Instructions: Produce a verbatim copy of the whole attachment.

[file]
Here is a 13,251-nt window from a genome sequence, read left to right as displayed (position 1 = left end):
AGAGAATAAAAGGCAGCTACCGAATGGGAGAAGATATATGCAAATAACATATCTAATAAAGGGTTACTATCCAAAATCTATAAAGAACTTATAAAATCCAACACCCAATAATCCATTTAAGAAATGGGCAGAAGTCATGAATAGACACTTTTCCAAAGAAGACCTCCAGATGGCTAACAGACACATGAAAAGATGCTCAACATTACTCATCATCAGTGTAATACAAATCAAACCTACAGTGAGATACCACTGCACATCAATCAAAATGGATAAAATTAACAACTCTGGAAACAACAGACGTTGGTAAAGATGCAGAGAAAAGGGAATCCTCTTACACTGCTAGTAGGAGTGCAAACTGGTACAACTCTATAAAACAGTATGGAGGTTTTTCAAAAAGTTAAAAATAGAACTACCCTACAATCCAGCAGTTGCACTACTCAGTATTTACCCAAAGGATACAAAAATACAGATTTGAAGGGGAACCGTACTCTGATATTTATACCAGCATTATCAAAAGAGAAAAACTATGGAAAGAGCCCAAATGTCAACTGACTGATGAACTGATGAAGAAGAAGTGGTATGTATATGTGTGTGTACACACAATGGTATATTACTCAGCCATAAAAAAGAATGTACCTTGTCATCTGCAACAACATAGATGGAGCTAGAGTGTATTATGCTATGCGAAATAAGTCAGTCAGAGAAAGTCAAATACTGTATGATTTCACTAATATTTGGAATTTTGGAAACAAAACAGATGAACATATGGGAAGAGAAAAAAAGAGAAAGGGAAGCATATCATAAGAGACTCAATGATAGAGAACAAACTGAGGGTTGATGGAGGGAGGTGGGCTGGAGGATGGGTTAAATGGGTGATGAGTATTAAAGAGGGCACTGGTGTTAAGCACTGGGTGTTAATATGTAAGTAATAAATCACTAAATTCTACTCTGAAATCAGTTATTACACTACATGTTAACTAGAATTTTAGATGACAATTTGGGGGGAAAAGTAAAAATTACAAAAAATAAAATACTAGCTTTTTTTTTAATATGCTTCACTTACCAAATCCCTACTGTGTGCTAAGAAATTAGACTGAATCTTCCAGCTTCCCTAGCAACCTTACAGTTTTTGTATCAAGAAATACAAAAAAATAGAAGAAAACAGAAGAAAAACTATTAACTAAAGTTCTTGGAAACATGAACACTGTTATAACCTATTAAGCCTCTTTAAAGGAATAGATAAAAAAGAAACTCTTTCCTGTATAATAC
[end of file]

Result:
Here is a 13,251-nt window from a genome sequence, read left to right as displayed (position 1 = left end):
AGAGAATAAAAGGCAGCTACCGAATGGGAGAAGATATATGCAAATAACATATCTAATAAAGGGTTACTATCCAAAATCTATAAAGAACTTATAAAATCCAACACCCAATAATCCATTTAAGAAATGGGCAGAAGTCATGAATAGACACTTTTCCAAAGAAGACCTCCAGATGGCTAACAGACACATGAAAAGATGCTCAACATTACTCATCATCAGTGTAATACAAATCAAACCTACAGTGAGATACCACTGCACATCAATCAAAATGGATAAAATTAACAACTCTGGAAACAACAGACGTTGGTAAAGATGCAGAGAAAAGGGAATCCTCTTACACTGCTAGTAGGAGTGCAAACTGGTACAACTCTATAAAACAGTATGGAGGTTTTTCAAAAAGTTAAAAATAGAACTACCCTACAATCCAGCAGTTGCACTACTCAGTATTTACCCAAAGGATACAAAAATACAGATTTGAAGGGGAACCGTACTCTGATATTTATACCAGCATTATCAAAAGAGAAAAACTATGGAAAGAGCCCAAATGTCAACTGACTGATGAACTGATGAAGAAGAAGTGGTATGTATATGTGTGTGTACACACAATGGTATATTACTCAGCCATAAAAAAGAATGTACCTTGTCATCTGCAACAACATAGATGGAGCTAGAGTGTATTATGCTATGCGAAATAAGTCAGTCAGAGAAAGTCAAATACTGTATGATTTCACTAATATTTGGAATTTTGGAAACAAAACAGATGAACATATGGGAAGAGAAAAAAAGAGAAAGGGAAGCATATCATAAGAGACTCAATGATAGAGAACAAACTGAGGGTTGATGGAGGGAGGTGGGCTGGAGGATGGGTTAAATGGGTGATGAGTATTAAAGAGGGCACTGGTGTTAAGCACTGGGTGTTAATATGTAAGTAATAAATCACTAAATTCTACTCTGAAATCAGTTATTACACTACATGTTAACTAGAATTTTAGATGACAATTTGGGGGGAAAAGTAAAAATTACAAAAAATAAAATACTAGCTTTTTTTTTAATATGCTTCACTTACCAAATCCCTACTGTGTGCTAAGAAATTAGACTGAATCTTCCAGCTTCCCTAGCAACCTTACAGTTTTTGTATCAAGAAATACAAAAAAATAGAAGAAAACAGAAGAAAAACTATTAACTAAAGTTCTTGGAAACATGAACACTGTTATAACCTATTAAGCCTCTTTAAAGGAATAGATAAAAAAGAAACTCTTTCCTGTATAATAC